It’s good to be published, and better to be understood.
Sep 3, 2012, Vol. 17, No. 47 • By BARTON SWAIM
Academia, if I can give Sword’s observation the sting it deserves, encourages the worst kind of conservatism: a conservatism that values correctness over creativity, and sameness over originality.
But although her mission may be doomed, she acquits herself well. Her counsel is wise, efficiently written, and infectiously winsome. She advises academic writers to use anecdotes and carefully chosen metaphors, and to write opening sentences that encourage readers to keep reading. She has drawn from a massive array of academic articles (more than a thousand) and given particular attention to authors known for writing readable material.
I was not impressed by her conscientiously balanced criticisms of academic jargon. Sword seems to think of jargon as the overuse of technical language or, at worst, the pretentious use of big words, whereas I think it’s always and only the use of stock verbiage to camouflage the absence of thought—the academic equivalent of political talking points. But I interpret this as Sword’s need to speak to academics as they are, not as they should be, and her emphasis is on clarity and the simple expression of complex ideas.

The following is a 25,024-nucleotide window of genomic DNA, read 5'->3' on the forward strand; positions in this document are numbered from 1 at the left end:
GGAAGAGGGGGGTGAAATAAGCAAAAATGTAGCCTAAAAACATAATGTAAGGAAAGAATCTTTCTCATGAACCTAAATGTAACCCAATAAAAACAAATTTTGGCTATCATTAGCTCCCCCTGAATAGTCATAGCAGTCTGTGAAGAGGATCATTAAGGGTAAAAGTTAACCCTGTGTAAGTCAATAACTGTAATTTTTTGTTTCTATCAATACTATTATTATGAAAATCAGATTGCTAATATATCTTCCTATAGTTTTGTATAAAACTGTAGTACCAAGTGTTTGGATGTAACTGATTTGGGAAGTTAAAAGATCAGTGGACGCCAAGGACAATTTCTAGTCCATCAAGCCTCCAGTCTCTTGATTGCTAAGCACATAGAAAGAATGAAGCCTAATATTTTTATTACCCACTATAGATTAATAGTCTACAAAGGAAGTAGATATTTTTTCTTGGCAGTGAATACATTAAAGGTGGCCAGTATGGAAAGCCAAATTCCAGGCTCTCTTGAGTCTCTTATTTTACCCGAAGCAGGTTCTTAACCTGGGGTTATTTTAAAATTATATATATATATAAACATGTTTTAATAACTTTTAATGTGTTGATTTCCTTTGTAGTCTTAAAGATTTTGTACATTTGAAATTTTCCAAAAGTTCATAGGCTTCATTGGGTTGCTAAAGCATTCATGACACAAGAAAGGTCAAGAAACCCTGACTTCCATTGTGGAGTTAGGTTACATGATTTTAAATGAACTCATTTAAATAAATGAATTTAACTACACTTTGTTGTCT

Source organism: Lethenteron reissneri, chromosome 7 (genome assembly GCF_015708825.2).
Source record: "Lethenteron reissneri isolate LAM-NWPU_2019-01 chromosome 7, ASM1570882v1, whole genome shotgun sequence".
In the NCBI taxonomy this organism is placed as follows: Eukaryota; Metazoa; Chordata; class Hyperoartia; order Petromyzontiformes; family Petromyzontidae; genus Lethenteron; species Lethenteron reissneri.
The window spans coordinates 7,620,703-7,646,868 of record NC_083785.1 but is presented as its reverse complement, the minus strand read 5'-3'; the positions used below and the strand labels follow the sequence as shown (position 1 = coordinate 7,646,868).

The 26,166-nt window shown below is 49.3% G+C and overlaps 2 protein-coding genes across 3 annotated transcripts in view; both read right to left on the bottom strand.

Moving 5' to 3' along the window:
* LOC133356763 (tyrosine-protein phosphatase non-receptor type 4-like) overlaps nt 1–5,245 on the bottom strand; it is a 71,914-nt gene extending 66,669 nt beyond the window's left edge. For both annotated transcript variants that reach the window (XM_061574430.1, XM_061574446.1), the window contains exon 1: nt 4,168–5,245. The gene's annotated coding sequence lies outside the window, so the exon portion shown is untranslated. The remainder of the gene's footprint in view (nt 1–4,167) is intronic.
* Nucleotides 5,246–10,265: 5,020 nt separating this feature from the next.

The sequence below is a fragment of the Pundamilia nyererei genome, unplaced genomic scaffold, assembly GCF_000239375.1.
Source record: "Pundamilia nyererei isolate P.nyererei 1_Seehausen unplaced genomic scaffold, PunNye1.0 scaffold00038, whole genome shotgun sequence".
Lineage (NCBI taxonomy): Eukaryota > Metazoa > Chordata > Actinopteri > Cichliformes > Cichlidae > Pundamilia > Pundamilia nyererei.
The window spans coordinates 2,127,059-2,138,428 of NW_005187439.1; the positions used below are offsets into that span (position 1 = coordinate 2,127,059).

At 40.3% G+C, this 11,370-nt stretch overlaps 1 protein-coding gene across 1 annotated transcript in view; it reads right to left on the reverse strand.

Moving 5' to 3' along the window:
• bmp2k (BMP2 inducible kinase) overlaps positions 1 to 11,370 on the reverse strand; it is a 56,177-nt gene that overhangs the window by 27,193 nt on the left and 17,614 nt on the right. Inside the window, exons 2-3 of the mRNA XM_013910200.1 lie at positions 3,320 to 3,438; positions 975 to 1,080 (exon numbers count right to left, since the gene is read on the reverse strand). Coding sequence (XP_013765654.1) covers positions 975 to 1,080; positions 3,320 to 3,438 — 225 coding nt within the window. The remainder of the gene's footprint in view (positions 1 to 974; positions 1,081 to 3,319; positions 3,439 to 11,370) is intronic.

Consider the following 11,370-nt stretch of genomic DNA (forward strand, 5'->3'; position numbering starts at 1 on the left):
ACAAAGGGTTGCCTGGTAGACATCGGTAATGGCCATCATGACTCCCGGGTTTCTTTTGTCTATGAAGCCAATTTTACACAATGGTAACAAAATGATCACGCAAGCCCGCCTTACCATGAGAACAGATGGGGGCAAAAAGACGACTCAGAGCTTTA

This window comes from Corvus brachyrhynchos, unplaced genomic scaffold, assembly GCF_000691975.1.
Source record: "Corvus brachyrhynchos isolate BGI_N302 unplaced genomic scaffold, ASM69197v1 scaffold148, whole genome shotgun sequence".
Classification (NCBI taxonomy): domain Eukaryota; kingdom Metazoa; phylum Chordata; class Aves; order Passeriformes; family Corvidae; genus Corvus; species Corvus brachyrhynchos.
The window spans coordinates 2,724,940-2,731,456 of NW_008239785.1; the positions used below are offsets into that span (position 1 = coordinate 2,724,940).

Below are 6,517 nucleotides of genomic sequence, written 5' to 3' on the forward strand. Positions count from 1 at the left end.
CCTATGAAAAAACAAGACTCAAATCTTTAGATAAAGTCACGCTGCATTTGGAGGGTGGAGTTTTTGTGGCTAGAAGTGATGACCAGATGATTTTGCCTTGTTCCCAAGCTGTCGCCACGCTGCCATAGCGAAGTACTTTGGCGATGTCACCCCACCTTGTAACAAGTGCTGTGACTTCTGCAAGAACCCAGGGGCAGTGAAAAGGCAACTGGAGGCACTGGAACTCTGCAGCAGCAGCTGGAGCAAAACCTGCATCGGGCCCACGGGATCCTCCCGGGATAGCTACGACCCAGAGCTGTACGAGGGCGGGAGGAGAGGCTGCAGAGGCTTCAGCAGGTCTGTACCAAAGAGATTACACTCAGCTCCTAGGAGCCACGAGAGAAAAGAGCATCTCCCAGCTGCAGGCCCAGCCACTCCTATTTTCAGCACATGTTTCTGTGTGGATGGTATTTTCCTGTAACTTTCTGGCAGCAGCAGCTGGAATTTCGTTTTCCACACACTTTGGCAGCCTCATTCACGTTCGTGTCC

Like most, or all, guides to writing, this one sometimes gives the impression of trying to teach the unteachable. Sword suggests, for instance, that her readers can “bring intangible concepts to life by pairing abstract nouns with animating verbs.” Her example, drawn from an actual academic article, is this sentence: “Substantive differences also lurk in this confusion.” Well, okay. But while it’s probably true that “pairing abstract subjects with animating verbs” can put life into an otherwise lifeless sentence, that’s the sort of thing a writer either knows without being told, or not at all.
Still, Helen Sword’s book contains much wisdom. Leaving aside her irritating use of the word “stylish”—surely no good writer wants to be thought of as “stylish”—Stylish Academic Writing contains superb counsel for academics who want to write with greater clarity and skill.
Too bad there are so few of them.
Barton Swaim is the author of Scottish Men of Letters and the New Public Sphere: 1802-1834.